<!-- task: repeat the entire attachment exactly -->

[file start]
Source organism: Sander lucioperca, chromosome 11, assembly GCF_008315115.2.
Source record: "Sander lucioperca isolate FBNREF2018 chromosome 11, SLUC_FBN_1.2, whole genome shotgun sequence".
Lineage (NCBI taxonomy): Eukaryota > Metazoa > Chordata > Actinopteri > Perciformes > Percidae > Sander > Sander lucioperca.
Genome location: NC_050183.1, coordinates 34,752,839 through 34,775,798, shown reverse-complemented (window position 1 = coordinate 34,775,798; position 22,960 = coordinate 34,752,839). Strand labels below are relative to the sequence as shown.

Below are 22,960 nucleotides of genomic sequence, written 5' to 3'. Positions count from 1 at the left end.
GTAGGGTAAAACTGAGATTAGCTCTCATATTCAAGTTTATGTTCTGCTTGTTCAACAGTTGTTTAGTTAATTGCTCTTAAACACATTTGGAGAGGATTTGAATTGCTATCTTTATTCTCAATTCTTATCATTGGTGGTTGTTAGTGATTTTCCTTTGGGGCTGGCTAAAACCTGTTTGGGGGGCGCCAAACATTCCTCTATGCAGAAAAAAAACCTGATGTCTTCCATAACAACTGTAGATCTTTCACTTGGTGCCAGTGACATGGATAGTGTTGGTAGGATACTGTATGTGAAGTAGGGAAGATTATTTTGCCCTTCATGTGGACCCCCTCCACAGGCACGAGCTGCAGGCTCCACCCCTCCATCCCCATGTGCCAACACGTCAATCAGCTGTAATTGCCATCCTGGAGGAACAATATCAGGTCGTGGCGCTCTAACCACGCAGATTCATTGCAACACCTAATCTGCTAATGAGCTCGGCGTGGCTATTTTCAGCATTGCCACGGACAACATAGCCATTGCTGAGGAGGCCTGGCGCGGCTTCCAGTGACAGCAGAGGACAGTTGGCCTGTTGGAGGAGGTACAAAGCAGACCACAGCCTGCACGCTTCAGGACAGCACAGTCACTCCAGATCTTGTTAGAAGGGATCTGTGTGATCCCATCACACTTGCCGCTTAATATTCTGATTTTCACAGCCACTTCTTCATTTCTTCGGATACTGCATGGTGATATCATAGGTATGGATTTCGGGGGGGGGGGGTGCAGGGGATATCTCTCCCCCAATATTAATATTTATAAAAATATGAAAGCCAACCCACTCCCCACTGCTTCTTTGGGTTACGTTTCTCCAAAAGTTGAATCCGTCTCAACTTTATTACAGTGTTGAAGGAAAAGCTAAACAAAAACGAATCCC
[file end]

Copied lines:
Source organism: Sander lucioperca, chromosome 11, assembly GCF_008315115.2.
Source record: "Sander lucioperca isolate FBNREF2018 chromosome 11, SLUC_FBN_1.2, whole genome shotgun sequence".
Lineage (NCBI taxonomy): Eukaryota > Metazoa > Chordata > Actinopteri > Perciformes > Percidae > Sander > Sander lucioperca.
Genome location: NC_050183.1, coordinates 34,752,839 through 34,775,798, shown reverse-complemented (window position 1 = coordinate 34,775,798; position 22,960 = coordinate 34,752,839). Strand labels below are relative to the sequence as shown.

Below are 22,960 nucleotides of genomic sequence, written 5' to 3'. Positions count from 1 at the left end.
GTAGGGTAAAACTGAGATTAGCTCTCATATTCAAGTTTATGTTCTGCTTGTTCAACAGTTGTTTAGTTAATTGCTCTTAAACACATTTGGAGAGGATTTGAATTGCTATCTTTATTCTCAATTCTTATCATTGGTGGTTGTTAGTGATTTTCCTTTGGGGCTGGCTAAAACCTGTTTGGGGGGCGCCAAACATTCCTCTATGCAGAAAAAAAACCTGATGTCTTCCATAACAACTGTAGATCTTTCACTTGGTGCCAGTGACATGGATAGTGTTGGTAGGATACTGTATGTGAAGTAGGGAAGATTATTTTGCCCTTCATGTGGACCCCCTCCACAGGCACGAGCTGCAGGCTCCACCCCTCCATCCCCATGTGCCAACACGTCAATCAGCTGTAATTGCCATCCTGGAGGAACAATATCAGGTCGTGGCGCTCTAACCACGCAGATTCATTGCAACACCTAATCTGCTAATGAGCTCGGCGTGGCTATTTTCAGCATTGCCACGGACAACATAGCCATTGCTGAGGAGGCCTGGCGCGGCTTCCAGTGACAGCAGAGGACAGTTGGCCTGTTGGAGGAGGTACAAAGCAGACCACAGCCTGCACGCTTCAGGACAGCACAGTCACTCCAGATCTTGTTAGAAGGGATCTGTGTGATCCCATCACACTTGCCGCTTAATATTCTGATTTTCACAGCCACTTCTTCATTTCTTCGGATACTGCATGGTGATATCATAGGTATGGATTTCGGGGGGGGGGGGTGCAGGGGATATCTCTCCCCCAATATTAATATTTATAAAAATATGAAAGCCAACCCACTCCCCACTGCTTCTTTGGGTTACGTTTCTCCAAAAGTTGAATCCGTCTCAACTTTATTACAGTGTTGAAGGAAAAGCTAAACAAAAACGAATCCC